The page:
Through the years, things didn’t improve a bit. We could not lie in bed, “sick” like our friends did, and miss school. If our friends had a toe ache, a hangnail or serious ailment, they could stay home from school. Our marks in school had to be up to par. Our friends’ report cards had beautiful colors on them, black for passing, red for failing. My mother being as different as she was would settle for nothing less than ugly black marks.

As the years rolled by, first one and then the other of us were put to shame. We were graduated from high school. With our mother behind us, talking, hitting and demanding respect, none of us was allowed the pleasure of being a dropout.

My mother was a complete failure as a mother. Out of four children, a couple of us attained some higher education. None of us have ever been arrested, divorced or beaten his mate. Each of my brothers served his time in the service of this country. And whom do we have to blame for the terrible way we turned out?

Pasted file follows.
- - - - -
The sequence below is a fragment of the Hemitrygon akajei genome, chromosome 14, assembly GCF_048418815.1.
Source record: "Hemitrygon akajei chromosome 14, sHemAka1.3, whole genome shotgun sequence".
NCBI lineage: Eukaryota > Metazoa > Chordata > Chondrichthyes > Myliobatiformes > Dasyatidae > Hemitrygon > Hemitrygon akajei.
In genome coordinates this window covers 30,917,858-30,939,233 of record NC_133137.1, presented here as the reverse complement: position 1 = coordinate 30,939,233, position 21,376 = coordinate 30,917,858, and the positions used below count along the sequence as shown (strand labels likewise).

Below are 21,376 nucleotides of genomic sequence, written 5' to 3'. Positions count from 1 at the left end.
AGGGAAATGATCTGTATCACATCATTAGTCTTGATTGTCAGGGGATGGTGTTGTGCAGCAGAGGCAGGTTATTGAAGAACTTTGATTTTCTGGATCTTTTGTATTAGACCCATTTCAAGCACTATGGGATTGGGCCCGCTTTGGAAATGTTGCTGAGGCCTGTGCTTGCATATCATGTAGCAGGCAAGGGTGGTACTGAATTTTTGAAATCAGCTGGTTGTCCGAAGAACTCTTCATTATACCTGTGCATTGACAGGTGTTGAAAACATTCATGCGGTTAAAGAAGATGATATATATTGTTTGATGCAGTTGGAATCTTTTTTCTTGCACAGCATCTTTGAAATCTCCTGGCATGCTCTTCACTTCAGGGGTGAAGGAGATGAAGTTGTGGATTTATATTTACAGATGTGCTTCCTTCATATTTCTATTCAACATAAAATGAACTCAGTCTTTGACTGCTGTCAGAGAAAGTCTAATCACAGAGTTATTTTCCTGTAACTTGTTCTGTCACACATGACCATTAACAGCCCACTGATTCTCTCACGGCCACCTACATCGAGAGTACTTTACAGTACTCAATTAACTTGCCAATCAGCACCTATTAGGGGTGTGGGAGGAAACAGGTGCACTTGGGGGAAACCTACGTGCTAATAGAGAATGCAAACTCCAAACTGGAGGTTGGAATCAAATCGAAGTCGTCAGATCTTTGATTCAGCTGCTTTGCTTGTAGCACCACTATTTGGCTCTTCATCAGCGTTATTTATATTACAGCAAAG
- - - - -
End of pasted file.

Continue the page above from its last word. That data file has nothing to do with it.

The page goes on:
You’re right, our mean mother. Look at the things we missed. We never got to march in a protest parade, nor to take part in a riot, burn draft cards, and a million and one other things that our friends did. She forced us to grow up into God-fearing, educated, honest adults.

Using this as a background, I am trying to raise my three children. I stand a little taller and I am filled with pride when my children call me mean.

Because, you see, I thank God; He gave me the meanest mother in the whole world.

This is the original copy of “Meanest Mother” written by Bobbie Pingaro (1967)

Can anyone relate to this? I hope so. Moms are put on this earth to accomplish the highest responsibility on earth. Is that to make lots of money and attain great status? I don’t think so. They are given the high calling to raise children. Does anyone have the perfect mom?

Probably not.

Yet this weekend is a reminder that we are to honor our mothers and obey the teachings with which we are raised.

The Bible promises that if we keep the instruction of our parents, then most likely life will go well:

“Children, obey your parents in the Lord, for this is right. Honor your father and mother–which is the first commandment with a promise that it may go well with you and that you may enjoy long life on the earth.” (Ephesians 6:1-3)